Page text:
Compiled by Alfred "Goth" Robe
31 October 1892
The cemetery is located on both sides of Swain's Lane in Highgate next to Waterlow Park. The Main Gate is located just north of Oakshott Avenue.
The cemetery in its original form – the northwestern wooded area – opened in 1839 and dedicated to St. James by the Right Reverend Charles Blomfield, Lord Bishop of London. 15 acres were consecrated for the use of the Church of England and two acres set aside for Dissenters. Rights of burial were sold for either limited period or in perpetuity. The first burial was Elizabeth Jackson of Little Windmill Street, Soho, on 26 May.
Highgate soon became a fashionable place for burials and was much admired and visited. The Victorian attitude to death and its presentation led to the creation of a wealth of Gothic tombs and buildings. It occupies a spectacular south-facing hillside site slightly downhill from the top of the hill of Highgate itself, next to Waterlow Park. In 1854 the area to the east of the original area across Swains Lane was bought to form the eastern part of the cemetery. Most of the open unforested area in the new addition still has fairly few graves on it.
The cemetery's grounds are full of trees, shrubbery and wild flowers, all of which have been planted and grown without human influence. The grounds are a haven for birds and small animals such as foxes. The Egyptian Avenue and the Circle of Lebanon (topped by a huge Cedar of Lebanon) feature tombs, vaults and winding paths dug into hillsides. For its protection, the oldest section, which holds an impressive collection of Victorian mausoleums and gravestones, plus elaborately carved tombs, allows admission only in tour groups. The newer eastern section, which contains a mix of Victorian and modern statuary, can be toured unescorted.
It is the alleged site of the "Highgate Vampire".
From a report by Goth on 31 October 1890:
"At the front gate of the cemetery, there is a posting – “Highgate Cemetery closed after dark until further notice – by order of the Deputy Commissioner of Scotland Yard. Beware - roving bands of hoodlums have been sighted in the area at night.” Someone has painted a five-pointed star in red paint over the notice.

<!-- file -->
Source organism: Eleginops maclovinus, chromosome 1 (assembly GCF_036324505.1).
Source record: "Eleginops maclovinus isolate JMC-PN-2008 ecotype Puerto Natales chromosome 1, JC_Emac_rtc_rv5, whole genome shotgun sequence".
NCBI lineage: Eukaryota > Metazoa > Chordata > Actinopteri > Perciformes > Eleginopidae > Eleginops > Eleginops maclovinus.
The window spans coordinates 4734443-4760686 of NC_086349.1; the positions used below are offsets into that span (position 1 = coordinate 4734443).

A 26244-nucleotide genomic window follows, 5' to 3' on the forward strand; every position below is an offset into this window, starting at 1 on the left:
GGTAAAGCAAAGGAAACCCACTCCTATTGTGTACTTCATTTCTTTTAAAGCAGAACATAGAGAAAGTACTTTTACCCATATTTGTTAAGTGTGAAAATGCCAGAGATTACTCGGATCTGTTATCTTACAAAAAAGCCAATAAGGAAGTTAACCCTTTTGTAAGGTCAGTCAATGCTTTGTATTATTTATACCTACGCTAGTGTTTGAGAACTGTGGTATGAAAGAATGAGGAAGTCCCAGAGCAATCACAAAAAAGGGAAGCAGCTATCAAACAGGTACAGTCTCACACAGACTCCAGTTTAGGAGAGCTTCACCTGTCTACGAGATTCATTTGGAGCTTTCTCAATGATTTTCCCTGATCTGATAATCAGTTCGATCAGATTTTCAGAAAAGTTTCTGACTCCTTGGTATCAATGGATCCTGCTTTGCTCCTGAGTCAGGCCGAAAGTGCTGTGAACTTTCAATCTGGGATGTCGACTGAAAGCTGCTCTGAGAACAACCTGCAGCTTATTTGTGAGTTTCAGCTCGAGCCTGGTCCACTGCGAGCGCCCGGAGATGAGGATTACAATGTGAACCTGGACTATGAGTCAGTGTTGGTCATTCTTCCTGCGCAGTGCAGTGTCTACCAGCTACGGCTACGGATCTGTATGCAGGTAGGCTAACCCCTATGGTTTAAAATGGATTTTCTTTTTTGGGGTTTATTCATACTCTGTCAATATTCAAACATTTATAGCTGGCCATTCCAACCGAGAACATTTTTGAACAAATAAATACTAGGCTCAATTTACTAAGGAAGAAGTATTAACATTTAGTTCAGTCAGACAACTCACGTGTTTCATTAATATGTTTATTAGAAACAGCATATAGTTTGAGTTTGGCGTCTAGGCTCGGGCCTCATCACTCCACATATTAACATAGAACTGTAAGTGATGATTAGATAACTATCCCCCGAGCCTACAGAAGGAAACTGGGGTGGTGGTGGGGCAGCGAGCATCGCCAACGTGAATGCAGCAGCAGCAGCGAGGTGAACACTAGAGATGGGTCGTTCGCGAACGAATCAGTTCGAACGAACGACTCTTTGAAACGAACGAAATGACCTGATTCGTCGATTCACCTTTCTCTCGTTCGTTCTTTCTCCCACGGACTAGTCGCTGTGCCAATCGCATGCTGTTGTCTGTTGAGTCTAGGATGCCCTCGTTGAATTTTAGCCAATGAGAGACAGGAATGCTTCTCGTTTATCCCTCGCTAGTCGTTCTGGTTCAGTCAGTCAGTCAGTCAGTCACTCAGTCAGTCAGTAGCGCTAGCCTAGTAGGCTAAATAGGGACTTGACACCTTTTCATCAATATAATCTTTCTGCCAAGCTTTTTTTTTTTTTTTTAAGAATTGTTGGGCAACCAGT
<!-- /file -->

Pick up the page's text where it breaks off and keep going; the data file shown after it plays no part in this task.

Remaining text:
A path winds through the tangled trees of Highgate Cemetery – the wind causing an eerie creaking. Leaves are blown into piles about the grounds – making exaggerated mounds of debris. The graveyard is empty.
Directly across the ancient stone wall from the Piper Estate, an elaborate marble vault rises above the other tombs in the area. Above the door “WALFORD” is carved in gothic letters. The structure, vaguely cross-shaped has no windows and a small footpath leading to a set of stairs and an imposing iron door. A wrought iron fence surrounds the building, although it appears to be ornamental – much too low to keep out intruders. Several naval symbols (anchors, etc.) decorate the tomb along with the insignia of a commodore in the Royal Navy. Unlike the other grave sites, there are no trees in the Walford plot – merely overgrown brambles.
On either side of the Walford mausoleum are smaller, non-descript burial buildings. Across the path from the crypt, the ground slopes up to a small hillock. Individual headstones dot the hill and there are fewer trees."